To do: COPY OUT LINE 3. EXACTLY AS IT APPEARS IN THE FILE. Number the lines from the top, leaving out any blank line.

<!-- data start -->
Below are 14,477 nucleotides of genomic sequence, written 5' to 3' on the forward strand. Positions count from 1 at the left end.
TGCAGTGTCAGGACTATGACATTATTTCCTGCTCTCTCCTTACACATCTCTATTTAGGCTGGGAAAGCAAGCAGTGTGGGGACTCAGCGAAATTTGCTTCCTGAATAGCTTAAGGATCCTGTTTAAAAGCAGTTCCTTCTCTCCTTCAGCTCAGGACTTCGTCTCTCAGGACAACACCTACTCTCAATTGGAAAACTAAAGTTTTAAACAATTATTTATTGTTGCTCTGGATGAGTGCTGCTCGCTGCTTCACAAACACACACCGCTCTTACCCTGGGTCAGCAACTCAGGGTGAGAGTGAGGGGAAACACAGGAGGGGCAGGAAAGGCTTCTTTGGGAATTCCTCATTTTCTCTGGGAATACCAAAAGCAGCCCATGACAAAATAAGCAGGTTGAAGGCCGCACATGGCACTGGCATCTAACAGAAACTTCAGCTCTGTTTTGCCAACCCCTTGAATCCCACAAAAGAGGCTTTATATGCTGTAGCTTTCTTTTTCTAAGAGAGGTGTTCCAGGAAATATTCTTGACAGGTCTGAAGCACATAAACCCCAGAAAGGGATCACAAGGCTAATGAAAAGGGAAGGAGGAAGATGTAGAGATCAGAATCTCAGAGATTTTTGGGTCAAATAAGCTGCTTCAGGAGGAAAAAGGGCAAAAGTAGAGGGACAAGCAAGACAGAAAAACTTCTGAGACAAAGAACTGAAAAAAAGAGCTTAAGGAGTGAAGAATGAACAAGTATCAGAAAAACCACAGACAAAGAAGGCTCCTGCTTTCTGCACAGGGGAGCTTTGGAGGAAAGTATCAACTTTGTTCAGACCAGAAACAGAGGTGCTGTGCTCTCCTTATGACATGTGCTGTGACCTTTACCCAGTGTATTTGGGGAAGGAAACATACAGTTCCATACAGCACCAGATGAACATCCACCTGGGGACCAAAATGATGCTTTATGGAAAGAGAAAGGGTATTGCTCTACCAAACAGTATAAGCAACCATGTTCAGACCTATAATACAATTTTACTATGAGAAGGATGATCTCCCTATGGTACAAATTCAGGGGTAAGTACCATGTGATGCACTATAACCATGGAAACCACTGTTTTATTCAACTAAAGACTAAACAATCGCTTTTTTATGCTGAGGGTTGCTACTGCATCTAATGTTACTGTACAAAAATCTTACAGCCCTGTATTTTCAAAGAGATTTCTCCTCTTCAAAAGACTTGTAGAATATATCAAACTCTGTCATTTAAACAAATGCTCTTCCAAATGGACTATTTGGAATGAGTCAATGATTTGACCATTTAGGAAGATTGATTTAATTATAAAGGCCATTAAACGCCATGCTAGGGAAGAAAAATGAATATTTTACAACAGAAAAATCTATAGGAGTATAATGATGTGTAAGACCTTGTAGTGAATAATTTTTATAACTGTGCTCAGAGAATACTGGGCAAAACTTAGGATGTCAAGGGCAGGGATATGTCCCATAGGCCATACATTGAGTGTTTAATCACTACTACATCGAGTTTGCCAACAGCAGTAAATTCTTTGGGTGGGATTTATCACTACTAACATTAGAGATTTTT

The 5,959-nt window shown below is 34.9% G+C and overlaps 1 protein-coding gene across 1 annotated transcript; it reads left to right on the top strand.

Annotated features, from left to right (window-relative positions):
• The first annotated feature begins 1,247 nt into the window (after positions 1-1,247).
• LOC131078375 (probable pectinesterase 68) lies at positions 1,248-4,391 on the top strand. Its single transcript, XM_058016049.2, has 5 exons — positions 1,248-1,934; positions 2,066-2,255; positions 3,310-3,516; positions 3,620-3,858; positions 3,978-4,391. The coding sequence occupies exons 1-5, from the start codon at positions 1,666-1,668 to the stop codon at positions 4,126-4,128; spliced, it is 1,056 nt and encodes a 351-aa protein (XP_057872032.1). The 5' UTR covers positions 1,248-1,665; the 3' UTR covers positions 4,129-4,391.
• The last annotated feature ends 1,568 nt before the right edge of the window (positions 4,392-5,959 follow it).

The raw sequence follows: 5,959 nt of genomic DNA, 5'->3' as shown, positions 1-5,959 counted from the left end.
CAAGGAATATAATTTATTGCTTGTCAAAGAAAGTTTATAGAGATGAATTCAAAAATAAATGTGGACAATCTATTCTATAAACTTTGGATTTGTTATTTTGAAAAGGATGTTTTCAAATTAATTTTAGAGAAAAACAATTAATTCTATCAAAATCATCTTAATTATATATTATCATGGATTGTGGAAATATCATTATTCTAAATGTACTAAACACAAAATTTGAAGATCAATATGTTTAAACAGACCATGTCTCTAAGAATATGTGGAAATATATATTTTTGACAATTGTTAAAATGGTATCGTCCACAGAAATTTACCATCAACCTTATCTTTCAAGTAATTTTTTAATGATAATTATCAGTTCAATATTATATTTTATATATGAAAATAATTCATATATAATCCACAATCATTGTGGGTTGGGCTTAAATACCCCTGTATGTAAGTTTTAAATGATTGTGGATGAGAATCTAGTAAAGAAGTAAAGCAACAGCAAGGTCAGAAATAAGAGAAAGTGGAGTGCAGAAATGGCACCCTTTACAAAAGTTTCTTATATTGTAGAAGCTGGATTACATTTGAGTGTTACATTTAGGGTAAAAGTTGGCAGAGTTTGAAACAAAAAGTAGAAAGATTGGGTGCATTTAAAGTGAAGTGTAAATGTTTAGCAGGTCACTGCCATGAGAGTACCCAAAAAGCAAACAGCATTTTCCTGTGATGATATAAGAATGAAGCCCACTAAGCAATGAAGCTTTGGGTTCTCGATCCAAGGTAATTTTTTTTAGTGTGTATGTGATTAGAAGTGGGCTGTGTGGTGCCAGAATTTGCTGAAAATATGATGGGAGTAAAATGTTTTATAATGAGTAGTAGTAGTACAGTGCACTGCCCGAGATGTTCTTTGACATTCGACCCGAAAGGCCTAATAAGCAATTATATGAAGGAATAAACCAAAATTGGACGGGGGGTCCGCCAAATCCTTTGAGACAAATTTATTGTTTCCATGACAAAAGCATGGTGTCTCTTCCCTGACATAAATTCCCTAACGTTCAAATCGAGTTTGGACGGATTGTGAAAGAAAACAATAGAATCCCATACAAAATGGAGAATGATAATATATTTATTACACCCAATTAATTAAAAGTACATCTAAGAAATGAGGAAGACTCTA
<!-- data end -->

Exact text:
The 5,959-nt window shown below is 34.9% G+C and overlaps 1 protein-coding gene across 1 annotated transcript; it reads left to right on the top strand.